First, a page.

There is a distressing worthiness about most of the books which the leaders of the four main parties claim in today’s Sunday Times they are going to read on their holidays. David Cameron, Nick Clegg, Ed Miliband and Nigel Farage have selected the titles they think they ought to like, rather than those they might actually enjoy. I am prepared to bet none of them gets through a tenth of the pages with which they have encumbered themselves.

This is an easy mistake to make. One packs some admirable tome, and finds on arrival that one is simply not in the mood for it. It is too long, too heavy, too forbidding, perhaps also too great for the exhausted mood in which one finds oneself. One can’t bear to open the thing.

Some resort in these circumstances to the nearest trashy thriller on which they can lay their hands. But another possibility is to remove the latest modish works from one’s suitcase and instead go on holiday with a selection of books not published in the last year or two: books which are highly enjoyable, but of which one can, without reproaching oneself, read just a few pages, if all one really wants to do is have a drink or go for a swim or play some bridge or fall asleep.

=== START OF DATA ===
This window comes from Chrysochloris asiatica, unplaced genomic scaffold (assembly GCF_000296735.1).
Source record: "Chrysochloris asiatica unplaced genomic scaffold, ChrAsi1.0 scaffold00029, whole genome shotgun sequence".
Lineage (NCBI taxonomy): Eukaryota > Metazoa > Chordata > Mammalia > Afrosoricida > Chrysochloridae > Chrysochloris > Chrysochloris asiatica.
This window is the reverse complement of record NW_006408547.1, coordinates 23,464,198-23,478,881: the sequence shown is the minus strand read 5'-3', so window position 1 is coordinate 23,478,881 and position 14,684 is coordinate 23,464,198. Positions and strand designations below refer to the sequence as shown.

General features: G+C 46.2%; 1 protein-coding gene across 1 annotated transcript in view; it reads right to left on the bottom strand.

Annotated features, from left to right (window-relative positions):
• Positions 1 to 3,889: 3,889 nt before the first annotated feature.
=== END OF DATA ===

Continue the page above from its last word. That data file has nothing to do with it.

A slim volume which would be perfectly suited to any of these four statesmen is The Diary of a Nobody. Lord Rosebery – who managed to become Prime Minister – said he regarded any bedroom which he occupied as unfurnished without a copy of it.

Politics is a form of gambling. Pushkin’s story, The Queen of Spades, is only 30 pages long. I have not yet discovered how many times in rapid succession one has to read it before wearying of it.

One-Upmanship, by Stephen Potter, is a book from which any politician can profit. No one has ever caught better the incurable desire of the middle-class Englishman to sound more important and successful than he really is.

If, as I hope, some of these statesmen feel insulted by the implication that they lack the attention span which a long book might demand, then let them take with them The Good Soldier Svejk, by Jaroslav Hasek. It is very long and must be the funniest book ever written about the First World War. Shortly before war broke out, Hasek founded “The Party of Moderate and Peaceful Progress Within the Limits of the Law”, in order to contest the elections to the Austro-Hungarian parliament. So this is perhaps one for the Deputy Prime Minister.

Almost too late, it occurs to me that the Prime Minister might secretly prefer something about field sports. I trust he will enjoy The Twelfth and After, by J K Stanford. So far as I am aware, it is the funniest book ever written about grouse-shooting. If on returning from the moors Mr Cameron were to make some apposite remark drawn from its pages in his address to the Conservative Party Conference, he would surely acquire the patina of authenticity which has so far eluded him.